Short Answer: Cassava flour is not keto friendly and has 31 grams of net carbs, 0 grams of fat, and 0 grams of protein per 1/4 cup serving. Because cassava flour is a high-carb, low-fat, and low-protein food, it does not align with the keto macronutrient ratios.
Cassava flour is a gluten-free flour made from the cassava root, a tuberous root vegetable that is native to South America and grown in tropical and sub-tropical regions.
The keto diet is a low-carb, high-fat, and moderate-protein diet that aims to put your body into a metabolic state called ketosis.
In ketosis, your body burns fat for fuel instead of glucose.
Cassava flour has 31 grams of net carbs, 0 grams of fat, and 0 grams of protein per 1/4 cup (35 grams) serving.
Based on these numbers, cassava flour is not keto friendly and can easily exceed your daily carb limit.
Therefore, you should avoid or limit cassava flour if you are following the keto diet.
Because cassava flour is a high-carb, low-fat, and low-protein food, it does not align with the keto macronutrient ratios.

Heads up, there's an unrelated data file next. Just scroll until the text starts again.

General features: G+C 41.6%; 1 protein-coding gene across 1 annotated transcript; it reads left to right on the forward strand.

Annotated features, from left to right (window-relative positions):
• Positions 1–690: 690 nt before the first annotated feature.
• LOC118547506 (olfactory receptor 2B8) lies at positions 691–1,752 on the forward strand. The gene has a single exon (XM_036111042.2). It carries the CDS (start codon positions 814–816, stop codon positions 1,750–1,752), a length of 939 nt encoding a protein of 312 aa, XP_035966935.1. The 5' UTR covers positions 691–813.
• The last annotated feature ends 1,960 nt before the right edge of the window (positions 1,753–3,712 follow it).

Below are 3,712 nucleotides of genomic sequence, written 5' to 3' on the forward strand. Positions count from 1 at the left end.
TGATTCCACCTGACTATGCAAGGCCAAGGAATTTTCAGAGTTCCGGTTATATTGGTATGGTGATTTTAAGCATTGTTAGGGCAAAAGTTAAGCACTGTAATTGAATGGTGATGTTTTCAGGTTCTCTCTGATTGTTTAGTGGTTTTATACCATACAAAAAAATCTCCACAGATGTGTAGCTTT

Whether you eat it or not, you should always choose high-quality cassava flour from a reputable brand.
Because some cassava flour may be contaminated with harmful substances or processed poorly.
You can store cassava flour in a cool, dry place like a pantry or kitchen cabinet in a tightly sealed, airtight container.
You can also freeze cassava flour for up to two years without significant loss of quality.
Do not store cassava flour in a humid or hot environment, or in a container that is not airtight.
Because moisture, oxygen, and heat can cause cassava flour to spoil or lose its freshness.
Finally, remember, cassava flour is a versatile and gluten-free alternative to wheat flour, but it is not suitable for keto or low-carb diets.
If you want to use cassava flour in your recipes, you may need to adjust the amount of liquid and other ingredients to achieve the desired texture and flavor.